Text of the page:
Episode 52 Walking the Dog

“The First Vote” by artist Alfred Waud, appeared in Harper’s Weekly magazine, 1867. That year, following a federal civil rights act, 105,832 freedmen, i.e. the recently emancipated enslaved peoples, registered to vote in Virginia, and 93,145 voted in the election that began on October 22, 1867. Across the South, over 700,000 Black voters cast a ballot. Soon the 15th Amendment to the Constitution was passed, formally guaranteeing that a person’s right to vote would not be denied on the basis of color. This was part of what historian Eric Foner calls “the first great experiment in interracial democracy,” and as W.E.B. Du Bois argued in his magisterial 1935 work, Black Reconstruction, it was those freedmen who ‘shared in the capacity and thought that made it.”

Our History

86 years ago the Black activist and historian W.E.B. Du Bois published a breakthrough work of historical scholarship called Black Reconstruction, which set about demolishing the reigning story of white nationalist nostalgia framed around the storytelling conceit called the Old South. Black Reconstruction was a righteous call for America to acknowledge its great historical debt to Black Lives, and published at a time of racial violence and rigid segregation. Today, our episode, records on the occasion of yet another breakthrough publication in historical storytelling called The 1619 Project: A New Origin Story. Arguably the greatest effort to tell the “big story” of Black lives in American history since Du Bois, we devote our episode to consider the lifecycles of stories, the birth, death, and rebirth of histories that break new ground and inspire new understandings of the human project, from the Dawn of Everything to the reckoning for racial justice. Our conclusion? We must not wait another 86 years for the story wheel to turn, these new stories must find a central place in the storytelling imagination of the nation, if we are ever to have the nation we wish.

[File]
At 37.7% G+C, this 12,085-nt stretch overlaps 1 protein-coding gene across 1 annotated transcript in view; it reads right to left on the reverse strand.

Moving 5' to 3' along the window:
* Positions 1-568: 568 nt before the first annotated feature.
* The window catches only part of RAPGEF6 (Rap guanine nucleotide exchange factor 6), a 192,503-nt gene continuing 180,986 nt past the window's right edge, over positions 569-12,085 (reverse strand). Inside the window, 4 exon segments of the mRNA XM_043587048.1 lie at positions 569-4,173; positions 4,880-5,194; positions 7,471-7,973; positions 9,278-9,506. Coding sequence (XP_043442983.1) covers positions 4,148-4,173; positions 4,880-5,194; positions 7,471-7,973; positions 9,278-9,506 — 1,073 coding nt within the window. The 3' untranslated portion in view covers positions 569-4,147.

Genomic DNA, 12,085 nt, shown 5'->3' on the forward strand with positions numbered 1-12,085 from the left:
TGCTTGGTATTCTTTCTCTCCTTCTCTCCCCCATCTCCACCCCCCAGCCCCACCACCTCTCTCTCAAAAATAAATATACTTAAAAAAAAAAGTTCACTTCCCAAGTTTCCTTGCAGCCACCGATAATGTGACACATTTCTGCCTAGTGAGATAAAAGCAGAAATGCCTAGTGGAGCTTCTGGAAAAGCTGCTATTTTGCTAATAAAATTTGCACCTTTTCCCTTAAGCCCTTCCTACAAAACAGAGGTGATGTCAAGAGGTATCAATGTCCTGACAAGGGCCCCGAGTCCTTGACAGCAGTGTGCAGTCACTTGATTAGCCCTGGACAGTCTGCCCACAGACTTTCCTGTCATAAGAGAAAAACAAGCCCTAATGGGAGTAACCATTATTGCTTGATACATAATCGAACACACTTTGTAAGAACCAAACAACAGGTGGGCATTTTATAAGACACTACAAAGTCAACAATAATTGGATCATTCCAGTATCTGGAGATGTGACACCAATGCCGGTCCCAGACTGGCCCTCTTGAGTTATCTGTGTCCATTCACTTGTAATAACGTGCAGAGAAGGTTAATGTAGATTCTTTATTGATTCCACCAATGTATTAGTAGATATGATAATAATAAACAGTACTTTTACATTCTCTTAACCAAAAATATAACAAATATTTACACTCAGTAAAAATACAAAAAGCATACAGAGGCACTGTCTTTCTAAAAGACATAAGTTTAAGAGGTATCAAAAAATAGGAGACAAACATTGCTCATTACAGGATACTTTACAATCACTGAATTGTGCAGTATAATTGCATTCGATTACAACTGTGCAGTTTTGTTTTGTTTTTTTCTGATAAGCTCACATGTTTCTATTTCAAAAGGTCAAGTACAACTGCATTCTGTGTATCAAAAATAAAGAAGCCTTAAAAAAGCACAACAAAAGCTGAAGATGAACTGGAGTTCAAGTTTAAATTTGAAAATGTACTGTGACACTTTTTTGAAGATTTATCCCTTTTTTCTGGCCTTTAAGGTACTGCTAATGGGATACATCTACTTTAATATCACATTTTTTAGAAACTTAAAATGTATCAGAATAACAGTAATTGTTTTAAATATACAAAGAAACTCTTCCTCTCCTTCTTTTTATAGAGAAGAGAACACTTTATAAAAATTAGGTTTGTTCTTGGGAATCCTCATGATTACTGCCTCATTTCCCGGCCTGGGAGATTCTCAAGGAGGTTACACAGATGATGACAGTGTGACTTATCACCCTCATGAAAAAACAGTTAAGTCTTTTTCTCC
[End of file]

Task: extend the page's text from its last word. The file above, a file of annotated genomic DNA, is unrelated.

Click to hear Episode 52 Walking the Dog

Sources Referenced and Items of Interest:

W.E.B. Du Bois, Black Reconstruction in America, 1860-1880 (1935)

Nikole Hannah-Jones, et al., The 1619 Project: A New Origin Story (2021)

David Graeber and David Wengrow, The Dawn of Everything: A New History of Humanity (2021)

Bruce Bower, “‘The Dawn of Everything’ rewrites 40,000 years of human history,” (November 9, 2021 ScienceNews)

“I cannot do this writing without believing in the essential humanity of Negroes, in their ability to be educated, to do the work of the modern world, to take their place as equal citizens with others.”

W.E.B. Du Bois, Black Reconstruction (1935)

%d bloggers like this: